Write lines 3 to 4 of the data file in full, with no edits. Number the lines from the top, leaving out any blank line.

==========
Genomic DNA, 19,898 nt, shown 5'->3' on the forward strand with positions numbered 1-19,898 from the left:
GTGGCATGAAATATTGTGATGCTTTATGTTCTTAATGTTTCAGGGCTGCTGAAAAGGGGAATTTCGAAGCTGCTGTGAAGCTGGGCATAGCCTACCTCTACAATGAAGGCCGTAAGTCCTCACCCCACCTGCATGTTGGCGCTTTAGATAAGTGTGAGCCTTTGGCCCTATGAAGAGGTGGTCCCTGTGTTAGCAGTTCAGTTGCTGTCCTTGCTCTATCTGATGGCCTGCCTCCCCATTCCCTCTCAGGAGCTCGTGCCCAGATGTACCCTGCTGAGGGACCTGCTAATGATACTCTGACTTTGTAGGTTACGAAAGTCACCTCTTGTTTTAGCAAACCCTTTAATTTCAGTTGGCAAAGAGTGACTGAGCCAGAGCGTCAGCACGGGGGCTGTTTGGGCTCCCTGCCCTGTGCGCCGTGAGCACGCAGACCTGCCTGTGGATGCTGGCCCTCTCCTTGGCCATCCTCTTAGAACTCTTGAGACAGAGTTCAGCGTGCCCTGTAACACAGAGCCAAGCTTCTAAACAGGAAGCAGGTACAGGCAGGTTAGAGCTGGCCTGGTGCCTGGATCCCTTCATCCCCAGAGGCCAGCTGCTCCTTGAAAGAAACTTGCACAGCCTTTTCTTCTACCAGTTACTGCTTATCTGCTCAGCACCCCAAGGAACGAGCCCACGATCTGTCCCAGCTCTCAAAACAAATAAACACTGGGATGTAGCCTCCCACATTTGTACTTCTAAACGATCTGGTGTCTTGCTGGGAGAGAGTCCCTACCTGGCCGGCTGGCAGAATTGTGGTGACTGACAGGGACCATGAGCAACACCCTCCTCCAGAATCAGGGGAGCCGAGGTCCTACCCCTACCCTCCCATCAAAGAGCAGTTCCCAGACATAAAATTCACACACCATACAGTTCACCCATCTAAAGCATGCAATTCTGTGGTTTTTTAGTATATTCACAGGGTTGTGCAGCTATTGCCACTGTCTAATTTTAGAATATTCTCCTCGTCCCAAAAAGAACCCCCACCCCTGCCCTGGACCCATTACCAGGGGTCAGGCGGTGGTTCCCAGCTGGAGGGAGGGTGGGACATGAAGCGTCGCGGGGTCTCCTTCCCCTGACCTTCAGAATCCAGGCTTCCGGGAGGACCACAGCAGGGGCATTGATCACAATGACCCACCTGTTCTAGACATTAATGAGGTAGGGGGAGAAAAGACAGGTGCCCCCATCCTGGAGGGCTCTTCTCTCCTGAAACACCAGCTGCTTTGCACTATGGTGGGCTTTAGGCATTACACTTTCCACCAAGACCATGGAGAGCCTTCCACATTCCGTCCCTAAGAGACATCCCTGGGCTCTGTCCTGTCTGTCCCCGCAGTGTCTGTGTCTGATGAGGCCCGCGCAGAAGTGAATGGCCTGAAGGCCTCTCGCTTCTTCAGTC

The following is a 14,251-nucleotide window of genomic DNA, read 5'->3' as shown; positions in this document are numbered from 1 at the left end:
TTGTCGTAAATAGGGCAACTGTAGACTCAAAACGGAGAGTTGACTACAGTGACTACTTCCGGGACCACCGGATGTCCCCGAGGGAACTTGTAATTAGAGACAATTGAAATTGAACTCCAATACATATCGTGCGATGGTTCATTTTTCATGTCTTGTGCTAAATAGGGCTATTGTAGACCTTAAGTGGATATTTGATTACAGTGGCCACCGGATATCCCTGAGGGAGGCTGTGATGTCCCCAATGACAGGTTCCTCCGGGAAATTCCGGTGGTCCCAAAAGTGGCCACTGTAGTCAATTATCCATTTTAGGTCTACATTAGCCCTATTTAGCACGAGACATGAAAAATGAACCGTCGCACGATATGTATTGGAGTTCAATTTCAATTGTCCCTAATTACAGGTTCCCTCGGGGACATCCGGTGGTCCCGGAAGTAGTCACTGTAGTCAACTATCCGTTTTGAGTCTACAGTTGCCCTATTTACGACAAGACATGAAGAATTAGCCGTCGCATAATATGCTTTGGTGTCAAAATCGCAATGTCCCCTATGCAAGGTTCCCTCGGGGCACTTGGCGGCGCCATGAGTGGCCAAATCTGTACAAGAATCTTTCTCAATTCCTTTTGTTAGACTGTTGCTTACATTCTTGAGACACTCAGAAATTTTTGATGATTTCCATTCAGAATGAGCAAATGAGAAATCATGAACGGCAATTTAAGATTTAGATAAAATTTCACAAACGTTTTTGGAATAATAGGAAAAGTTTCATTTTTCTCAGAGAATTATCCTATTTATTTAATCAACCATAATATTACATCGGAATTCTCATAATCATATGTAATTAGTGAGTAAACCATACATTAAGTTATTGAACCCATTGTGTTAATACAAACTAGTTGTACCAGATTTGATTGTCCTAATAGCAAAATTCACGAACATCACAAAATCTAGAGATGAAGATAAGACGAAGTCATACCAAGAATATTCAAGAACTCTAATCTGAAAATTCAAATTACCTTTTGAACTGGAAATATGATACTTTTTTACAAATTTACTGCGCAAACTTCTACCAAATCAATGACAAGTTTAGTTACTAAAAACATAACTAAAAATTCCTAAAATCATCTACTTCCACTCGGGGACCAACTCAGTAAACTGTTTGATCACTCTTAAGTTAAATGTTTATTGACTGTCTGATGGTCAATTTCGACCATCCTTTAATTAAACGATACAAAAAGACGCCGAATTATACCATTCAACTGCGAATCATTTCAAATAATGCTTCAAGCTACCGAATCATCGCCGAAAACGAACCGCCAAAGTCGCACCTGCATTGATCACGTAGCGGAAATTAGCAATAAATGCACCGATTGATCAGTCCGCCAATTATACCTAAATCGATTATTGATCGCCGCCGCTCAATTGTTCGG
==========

The following is a 14,251-nucleotide window of genomic DNA, read 5'->3' as shown; positions in this document are numbered from 1 at the left end:
TTGTCGTAAATAGGGCAACTGTAGACTCAAAACGGAGAGTTGACTACAGTGACTACTTCCGGGACCACCGGATGTCCCCGAGGGAACTTGTAATTAGAGACAATTGAAATTGAACTCCAATACATATCGTGCGATGGTTCATTTTTCATGTCTTGTGCTAAATAGGGCTATTGTAGACCTTAAGTGGATATTTGATTACAGTGGCCACCGGATATCCCTGAGGGAGGCTGTGATGTCCCCAATGACAGGTTCCTCCGGGAAATTCCGGTGGTCCCAAAAGTGGCCACTGTAGTCAATTATCCATTTTAGGTCTACATTAGCCCTATTTAGCACGAGACATGAAAAATGAACCGTCGCACGATATGTATTGGAGTTCAATTTCAATTGTCCCTAATTACAGGTTCCCTCGGGGACATCCGGTGGTCCCGGAAGTAGTCACTGTAGTCAACTATCCGTTTTGAGTCTACAGTTGCCCTATTTACGACAAGACATGAAGAATTAGCCGTCGCATAATATGCTTTGGTGTCAAAATCGCAATGTCCCCTATGCAAGGTTCCCTCGGGGCACTTGGCGGCGCCATGAGTGGCCAAATCTGTACAAGAATCTTTCTCAATTCCTTTTGTTAGACTGTTGCTTACATTCTTGAGACACTCAGAAATTTTTGATGATTTCCATTCAGAATGAGCAAATGAGAAATCATGAACGGCAATTTAAGATTTAGATAAAATTTCACAAACGTTTTTGGAATAATAGGAAAAGTTTCATTTTTCTCAGAGAATTATCCTATTTATTTAATCAACCATAATATTACATCGGAATTCTCATAATCATATGTAATTAGTGAGTAAACCATACATTAAGTTATTGAACCCATTGTGTTAATACAAACTAGTTGTACCAGATTTGATTGTCCTAATAGCAAAATTCACGAACATCACAAAATCTAGAGATGAAGATAAGACGAAGTCATACCAAGAATATTCAAGAACTCTAATCTGAAAATTCAAATTACCTTTTGAACTGGAAATATGATACTTTTTTACAAATTTACTGCGCAAACTTCTACCAAATCAATGACAAGTTTAGTTACTAAAAACATAACTAAAAATTCCTAAAATCATCTACTTCCACTCGGGGACCAACTCAGTAAACTGTTTGATCACTCTTAAGTTAAATGTTTATTGACTGTCTGATGGTCAATTTCGACCATCCTTTAATTAAACGATACAAAAAGACGCCGAATTATACCATTCAACTGCGAATCATTTCAAATAATGCTTCAAGCTACCGAATCATCGCCGAAAACGAACCGCCAAAGTCGCACCTGCATTGATCACGTAGCGGAAATTAGCAATAAATGCACCGATTGATCAGTCCGCCAATTATACCTAAATCGATTATTGATCGCCGCCGCTCAATTGTTCGG